An explainable artificial intelligence (AI) is an AI whose inner method of function and decision-making are comprehensible. This makes it is possible, for example, to identify important features of input data for decision making, to understand the inner logic or, in the case of a specific decision, to find out why it was made in this way.
Many modern AI procedures are so-called black boxes. The need for explainability increases as the use of AI methods in key processes becomes more common. Explainability can help to better assess the working methods and limitations of AI models and thus to draw conclusions about the underlying processes and increase acceptance of AI by the workforce.
In addition, in order to assess the risk of productive use of AI methods, explainability is sometimes necessary or required by law, particularly in the case of regulatory and safety-critical applications.
Verifiable AI refers to methods which assess the safety aspects and robustness of an existing AI model. In most cases, mathematical methods are used; these ensure that a tested attribute of the AI can be evaluated with absolute certainty. For example, features such as the robustness of the AI with regard to malfunctions or the range of possible output results can be examined.
Verifiable AI plays a major role in applications that have to meet strict safety standards. Examples of this include collaborative robots, automated guided vehicles or intelligent machine tools. Clear norms or industry standards often apply, which the AI application used does not automatically comply with. In such cases, verifiable AI offers the possibility of testing and verifying appropriate boundary conditions. As a result, AI procedures can be used in processes that previously had to be performed manually or using inflexible rule-based systems due to strict regulatory requirements.
In many areas where artificial intelligence (AI) is used, accuracy and rigid decisions are often not sufficient. Uncertainty quantification plays a crucial role in making AI applications robust and reliable. The aim is to enable algorithms to use measurement uncertainties in processes or data directly, thus improving decision-making. In addition, planning and forecasting can be more effective and reliable in situations governed by inherent uncertainty.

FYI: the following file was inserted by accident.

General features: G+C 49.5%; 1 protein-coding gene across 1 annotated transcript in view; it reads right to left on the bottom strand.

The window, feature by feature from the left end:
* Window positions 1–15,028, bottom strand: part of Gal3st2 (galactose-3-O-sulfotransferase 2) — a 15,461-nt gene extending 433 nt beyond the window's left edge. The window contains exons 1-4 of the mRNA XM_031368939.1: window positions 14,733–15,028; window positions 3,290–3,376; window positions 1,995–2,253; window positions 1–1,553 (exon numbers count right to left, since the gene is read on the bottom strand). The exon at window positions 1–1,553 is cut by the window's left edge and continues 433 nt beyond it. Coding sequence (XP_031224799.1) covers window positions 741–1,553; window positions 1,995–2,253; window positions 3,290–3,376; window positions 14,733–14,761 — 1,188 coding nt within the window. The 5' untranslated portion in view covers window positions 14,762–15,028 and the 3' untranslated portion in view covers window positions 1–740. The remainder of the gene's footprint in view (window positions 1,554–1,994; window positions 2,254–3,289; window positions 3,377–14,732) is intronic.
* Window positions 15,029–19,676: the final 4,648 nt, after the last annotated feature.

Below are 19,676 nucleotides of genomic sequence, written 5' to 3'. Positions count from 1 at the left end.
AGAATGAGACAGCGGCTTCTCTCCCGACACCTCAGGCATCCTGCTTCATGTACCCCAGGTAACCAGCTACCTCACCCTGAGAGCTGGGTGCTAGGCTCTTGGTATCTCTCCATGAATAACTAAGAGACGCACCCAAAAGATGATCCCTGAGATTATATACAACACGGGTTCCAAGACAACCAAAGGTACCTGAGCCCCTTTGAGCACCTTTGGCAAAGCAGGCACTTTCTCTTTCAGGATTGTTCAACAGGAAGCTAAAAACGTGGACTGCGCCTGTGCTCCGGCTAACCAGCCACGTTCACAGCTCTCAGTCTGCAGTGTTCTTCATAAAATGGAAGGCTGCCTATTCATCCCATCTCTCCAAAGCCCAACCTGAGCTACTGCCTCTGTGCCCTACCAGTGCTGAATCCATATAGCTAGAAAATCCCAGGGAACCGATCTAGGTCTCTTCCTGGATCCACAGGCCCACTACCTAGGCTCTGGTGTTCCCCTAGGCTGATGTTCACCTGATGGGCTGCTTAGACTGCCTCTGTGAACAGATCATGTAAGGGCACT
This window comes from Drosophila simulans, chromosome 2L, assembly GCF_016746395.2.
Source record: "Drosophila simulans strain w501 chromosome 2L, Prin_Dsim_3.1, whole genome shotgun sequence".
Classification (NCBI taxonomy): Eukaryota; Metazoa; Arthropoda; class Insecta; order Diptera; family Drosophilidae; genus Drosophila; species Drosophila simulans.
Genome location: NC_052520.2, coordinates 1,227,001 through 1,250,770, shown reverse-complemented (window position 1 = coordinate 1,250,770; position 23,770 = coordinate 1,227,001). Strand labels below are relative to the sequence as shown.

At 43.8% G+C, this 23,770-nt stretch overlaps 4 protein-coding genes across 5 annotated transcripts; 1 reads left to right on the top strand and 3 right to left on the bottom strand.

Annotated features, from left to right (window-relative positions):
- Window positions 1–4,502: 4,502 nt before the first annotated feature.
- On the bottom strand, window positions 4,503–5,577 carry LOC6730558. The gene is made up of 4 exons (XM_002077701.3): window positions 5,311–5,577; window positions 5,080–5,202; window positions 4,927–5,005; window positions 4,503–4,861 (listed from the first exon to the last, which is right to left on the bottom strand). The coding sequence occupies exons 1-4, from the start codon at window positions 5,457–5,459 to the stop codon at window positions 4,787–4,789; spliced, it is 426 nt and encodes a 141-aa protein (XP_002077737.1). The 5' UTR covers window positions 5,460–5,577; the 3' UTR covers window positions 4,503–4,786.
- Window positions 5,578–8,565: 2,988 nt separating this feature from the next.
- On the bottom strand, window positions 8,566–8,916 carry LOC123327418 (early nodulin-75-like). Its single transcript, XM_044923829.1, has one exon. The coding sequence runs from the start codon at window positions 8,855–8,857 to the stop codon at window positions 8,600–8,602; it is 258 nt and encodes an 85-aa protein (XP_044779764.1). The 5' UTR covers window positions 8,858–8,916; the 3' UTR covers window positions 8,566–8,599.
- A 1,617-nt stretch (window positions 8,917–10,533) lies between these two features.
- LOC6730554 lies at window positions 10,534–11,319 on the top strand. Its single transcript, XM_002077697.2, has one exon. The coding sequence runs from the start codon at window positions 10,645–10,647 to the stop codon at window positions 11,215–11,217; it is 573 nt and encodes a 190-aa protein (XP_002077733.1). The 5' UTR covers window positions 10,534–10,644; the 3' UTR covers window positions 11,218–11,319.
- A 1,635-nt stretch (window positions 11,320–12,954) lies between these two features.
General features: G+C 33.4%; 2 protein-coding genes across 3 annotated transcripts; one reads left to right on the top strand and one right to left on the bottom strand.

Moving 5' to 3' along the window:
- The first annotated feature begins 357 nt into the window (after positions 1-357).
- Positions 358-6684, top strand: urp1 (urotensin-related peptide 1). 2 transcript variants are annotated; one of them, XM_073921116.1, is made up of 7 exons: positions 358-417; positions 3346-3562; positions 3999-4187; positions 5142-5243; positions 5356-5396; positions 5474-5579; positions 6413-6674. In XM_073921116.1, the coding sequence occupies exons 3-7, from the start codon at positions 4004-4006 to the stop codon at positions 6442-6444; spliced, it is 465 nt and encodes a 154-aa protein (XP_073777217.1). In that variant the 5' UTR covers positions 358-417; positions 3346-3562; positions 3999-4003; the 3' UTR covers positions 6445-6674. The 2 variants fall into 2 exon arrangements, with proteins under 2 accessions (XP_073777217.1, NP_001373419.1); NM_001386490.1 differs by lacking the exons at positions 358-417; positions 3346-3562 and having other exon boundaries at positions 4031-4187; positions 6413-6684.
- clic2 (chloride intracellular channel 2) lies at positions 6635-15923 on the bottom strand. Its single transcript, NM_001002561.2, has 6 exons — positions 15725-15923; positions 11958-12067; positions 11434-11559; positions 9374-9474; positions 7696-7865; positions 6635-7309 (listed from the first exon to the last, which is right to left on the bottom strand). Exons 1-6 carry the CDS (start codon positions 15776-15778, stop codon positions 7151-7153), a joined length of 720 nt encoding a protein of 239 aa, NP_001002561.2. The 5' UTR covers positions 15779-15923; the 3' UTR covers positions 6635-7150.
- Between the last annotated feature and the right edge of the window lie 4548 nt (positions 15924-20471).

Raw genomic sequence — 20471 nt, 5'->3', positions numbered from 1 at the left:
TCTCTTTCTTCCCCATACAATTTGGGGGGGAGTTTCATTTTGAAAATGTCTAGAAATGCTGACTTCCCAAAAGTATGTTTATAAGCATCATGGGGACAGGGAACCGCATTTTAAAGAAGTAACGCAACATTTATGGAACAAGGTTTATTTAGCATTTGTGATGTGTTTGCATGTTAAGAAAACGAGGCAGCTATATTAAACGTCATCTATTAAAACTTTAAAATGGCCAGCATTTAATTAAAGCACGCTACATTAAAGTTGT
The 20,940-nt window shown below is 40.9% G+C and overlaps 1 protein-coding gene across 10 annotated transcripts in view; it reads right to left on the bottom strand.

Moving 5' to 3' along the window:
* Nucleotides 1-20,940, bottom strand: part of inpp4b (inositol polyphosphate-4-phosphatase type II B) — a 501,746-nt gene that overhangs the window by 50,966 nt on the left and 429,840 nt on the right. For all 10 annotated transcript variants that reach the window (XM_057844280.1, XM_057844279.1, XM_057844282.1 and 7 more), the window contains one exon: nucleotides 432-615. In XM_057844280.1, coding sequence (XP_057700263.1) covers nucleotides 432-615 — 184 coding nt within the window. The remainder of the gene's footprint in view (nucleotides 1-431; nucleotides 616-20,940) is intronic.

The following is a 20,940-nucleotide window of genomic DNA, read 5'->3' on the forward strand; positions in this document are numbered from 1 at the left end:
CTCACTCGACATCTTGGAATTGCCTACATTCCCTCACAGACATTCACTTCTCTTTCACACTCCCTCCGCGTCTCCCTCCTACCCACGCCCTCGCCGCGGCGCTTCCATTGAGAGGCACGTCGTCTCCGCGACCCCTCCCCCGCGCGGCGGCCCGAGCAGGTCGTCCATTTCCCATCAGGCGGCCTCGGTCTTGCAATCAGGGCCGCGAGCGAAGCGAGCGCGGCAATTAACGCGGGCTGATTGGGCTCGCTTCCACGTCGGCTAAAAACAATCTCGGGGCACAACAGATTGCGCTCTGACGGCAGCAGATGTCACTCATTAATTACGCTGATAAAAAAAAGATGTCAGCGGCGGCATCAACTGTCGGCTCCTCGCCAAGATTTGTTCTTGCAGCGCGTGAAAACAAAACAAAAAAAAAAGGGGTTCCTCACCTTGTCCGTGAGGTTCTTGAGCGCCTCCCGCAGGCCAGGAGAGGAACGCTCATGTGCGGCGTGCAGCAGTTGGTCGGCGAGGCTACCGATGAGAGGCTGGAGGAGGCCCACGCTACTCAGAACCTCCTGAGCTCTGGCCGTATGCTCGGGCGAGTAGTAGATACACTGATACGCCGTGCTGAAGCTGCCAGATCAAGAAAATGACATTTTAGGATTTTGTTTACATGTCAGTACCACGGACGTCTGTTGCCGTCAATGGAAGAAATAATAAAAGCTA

Uncertainty quantification is primarily used in applications where safety is paramount, such as human-robot collaboration, but also in areas such as manufacturing, logistics or machine control, where errors often result in high costs. For instance, a robot in an assembly cell can provide preventive feedback if it is unable to fully understand the current situation, and the anomaly detection software in quality control can mark parts which have an anomaly detection result that is unclear. Uncertainty quantification in AI applications can thus considerably improve their suitability for use in practice.
Today, norms and standards assume a multitude of essential tasks. They support the development of safe products by reflecting the current state of research, therefore giving the customer faith in modern technologies. At the same time, norms and standards give manufacturers legal certainty when a new product is launched on the market. Ultimately, the same must apply for products that use artificial intelligence (AI). However, so far, a standard for intelligent machines and products does not exist.
Within the scope of the standardization roadmap of the German Institute for Standardization (DIN) and the expert council of the Association for Electrical, Electronic & Information Technologies (VDE), Fraunhofer IPA is laying the foundation for such a standard. In the process, it has become clear that artificial intelligence varies significantly from classical software and must therefore be given special consideration.
In particular, aspects such as determining the necessary degree of safety, the specifics of industrial automation and medicine, and ethical issues must be considered in relation to the need for safety, the ability to promote innovation and economic efficiency.
A further focus of the standardization roadmap is on how to determine and ultimately certify the quality of an intelligent system. Methods of Explainable AI (xAI), such as those being researched at the Fraunhofer Center for Cyber-Cognitive Intelligence, play a decisive role in this regard.